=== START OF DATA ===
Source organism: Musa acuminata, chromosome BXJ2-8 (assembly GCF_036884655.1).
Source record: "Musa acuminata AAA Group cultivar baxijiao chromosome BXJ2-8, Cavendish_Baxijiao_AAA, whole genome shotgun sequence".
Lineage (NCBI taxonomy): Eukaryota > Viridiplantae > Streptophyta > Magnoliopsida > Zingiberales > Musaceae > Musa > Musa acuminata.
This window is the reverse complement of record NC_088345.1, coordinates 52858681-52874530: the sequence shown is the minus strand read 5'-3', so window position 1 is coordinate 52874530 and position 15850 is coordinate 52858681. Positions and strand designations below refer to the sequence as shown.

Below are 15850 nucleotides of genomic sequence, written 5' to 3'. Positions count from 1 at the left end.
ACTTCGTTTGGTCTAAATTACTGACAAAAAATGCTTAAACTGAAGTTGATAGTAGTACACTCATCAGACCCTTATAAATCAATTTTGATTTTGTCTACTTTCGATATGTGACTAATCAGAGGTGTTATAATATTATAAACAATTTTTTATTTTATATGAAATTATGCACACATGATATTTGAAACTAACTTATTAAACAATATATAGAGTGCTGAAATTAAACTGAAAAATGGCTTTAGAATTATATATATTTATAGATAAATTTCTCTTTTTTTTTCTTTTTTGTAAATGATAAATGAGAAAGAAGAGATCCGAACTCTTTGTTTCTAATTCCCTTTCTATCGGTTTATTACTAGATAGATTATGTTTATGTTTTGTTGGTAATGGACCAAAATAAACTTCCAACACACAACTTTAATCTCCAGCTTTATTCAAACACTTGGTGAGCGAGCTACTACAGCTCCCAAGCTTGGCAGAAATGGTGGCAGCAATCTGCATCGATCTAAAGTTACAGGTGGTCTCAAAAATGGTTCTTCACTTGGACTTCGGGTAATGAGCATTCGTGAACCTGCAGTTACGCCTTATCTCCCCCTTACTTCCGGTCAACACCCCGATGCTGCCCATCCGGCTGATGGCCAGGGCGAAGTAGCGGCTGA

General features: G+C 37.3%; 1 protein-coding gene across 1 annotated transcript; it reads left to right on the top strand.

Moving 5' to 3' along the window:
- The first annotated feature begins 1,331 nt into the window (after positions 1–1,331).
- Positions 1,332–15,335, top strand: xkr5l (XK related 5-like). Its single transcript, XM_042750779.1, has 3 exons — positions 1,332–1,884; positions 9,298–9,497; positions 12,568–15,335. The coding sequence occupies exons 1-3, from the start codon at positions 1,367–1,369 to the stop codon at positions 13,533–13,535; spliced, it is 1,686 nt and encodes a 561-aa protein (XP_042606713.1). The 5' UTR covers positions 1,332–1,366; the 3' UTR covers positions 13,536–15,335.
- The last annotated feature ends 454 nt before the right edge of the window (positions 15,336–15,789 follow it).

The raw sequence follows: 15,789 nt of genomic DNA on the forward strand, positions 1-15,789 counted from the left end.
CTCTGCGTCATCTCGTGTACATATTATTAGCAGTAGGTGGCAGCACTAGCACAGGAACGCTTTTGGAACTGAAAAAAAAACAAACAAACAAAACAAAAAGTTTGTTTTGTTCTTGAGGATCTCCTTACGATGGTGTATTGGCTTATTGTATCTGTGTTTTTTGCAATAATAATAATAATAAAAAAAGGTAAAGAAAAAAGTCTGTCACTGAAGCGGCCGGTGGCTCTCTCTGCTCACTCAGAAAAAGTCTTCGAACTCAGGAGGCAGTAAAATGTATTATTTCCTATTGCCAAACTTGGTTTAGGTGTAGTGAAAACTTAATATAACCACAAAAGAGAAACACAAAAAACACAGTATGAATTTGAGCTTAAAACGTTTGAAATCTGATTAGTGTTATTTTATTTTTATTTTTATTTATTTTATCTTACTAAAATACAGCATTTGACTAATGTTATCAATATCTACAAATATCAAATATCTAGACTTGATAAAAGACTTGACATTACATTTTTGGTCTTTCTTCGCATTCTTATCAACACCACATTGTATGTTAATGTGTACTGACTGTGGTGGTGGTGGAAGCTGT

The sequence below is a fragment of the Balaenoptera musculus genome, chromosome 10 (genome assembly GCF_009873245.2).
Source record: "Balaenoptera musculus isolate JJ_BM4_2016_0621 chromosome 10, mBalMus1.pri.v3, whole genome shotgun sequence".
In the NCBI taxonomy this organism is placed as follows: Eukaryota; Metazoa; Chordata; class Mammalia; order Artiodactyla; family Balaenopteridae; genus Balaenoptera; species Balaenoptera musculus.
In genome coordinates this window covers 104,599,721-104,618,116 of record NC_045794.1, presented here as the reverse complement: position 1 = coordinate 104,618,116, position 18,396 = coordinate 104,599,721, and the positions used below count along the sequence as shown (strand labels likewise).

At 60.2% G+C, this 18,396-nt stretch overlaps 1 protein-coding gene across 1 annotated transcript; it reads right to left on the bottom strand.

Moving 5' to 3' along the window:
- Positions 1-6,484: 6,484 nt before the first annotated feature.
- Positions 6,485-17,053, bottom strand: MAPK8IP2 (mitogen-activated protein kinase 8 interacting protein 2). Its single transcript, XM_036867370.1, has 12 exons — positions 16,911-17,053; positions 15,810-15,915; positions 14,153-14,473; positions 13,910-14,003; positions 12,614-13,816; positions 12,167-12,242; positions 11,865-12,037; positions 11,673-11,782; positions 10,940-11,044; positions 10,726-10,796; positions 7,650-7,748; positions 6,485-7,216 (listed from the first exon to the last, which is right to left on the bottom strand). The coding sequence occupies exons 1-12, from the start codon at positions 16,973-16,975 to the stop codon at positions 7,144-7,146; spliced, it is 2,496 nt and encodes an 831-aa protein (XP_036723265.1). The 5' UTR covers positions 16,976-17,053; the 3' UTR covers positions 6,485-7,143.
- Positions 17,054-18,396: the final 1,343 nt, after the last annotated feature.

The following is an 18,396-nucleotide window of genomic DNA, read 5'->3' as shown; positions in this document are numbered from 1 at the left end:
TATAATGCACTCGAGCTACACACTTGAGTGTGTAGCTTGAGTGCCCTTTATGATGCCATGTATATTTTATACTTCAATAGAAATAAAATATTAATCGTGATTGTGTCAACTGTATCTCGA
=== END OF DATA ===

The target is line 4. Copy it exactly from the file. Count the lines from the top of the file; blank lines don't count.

This window is the reverse complement of record NC_088345.1, coordinates 52858681-52874530: the sequence shown is the minus strand read 5'-3', so window position 1 is coordinate 52874530 and position 15850 is coordinate 52858681. Positions and strand designations below refer to the sequence as shown.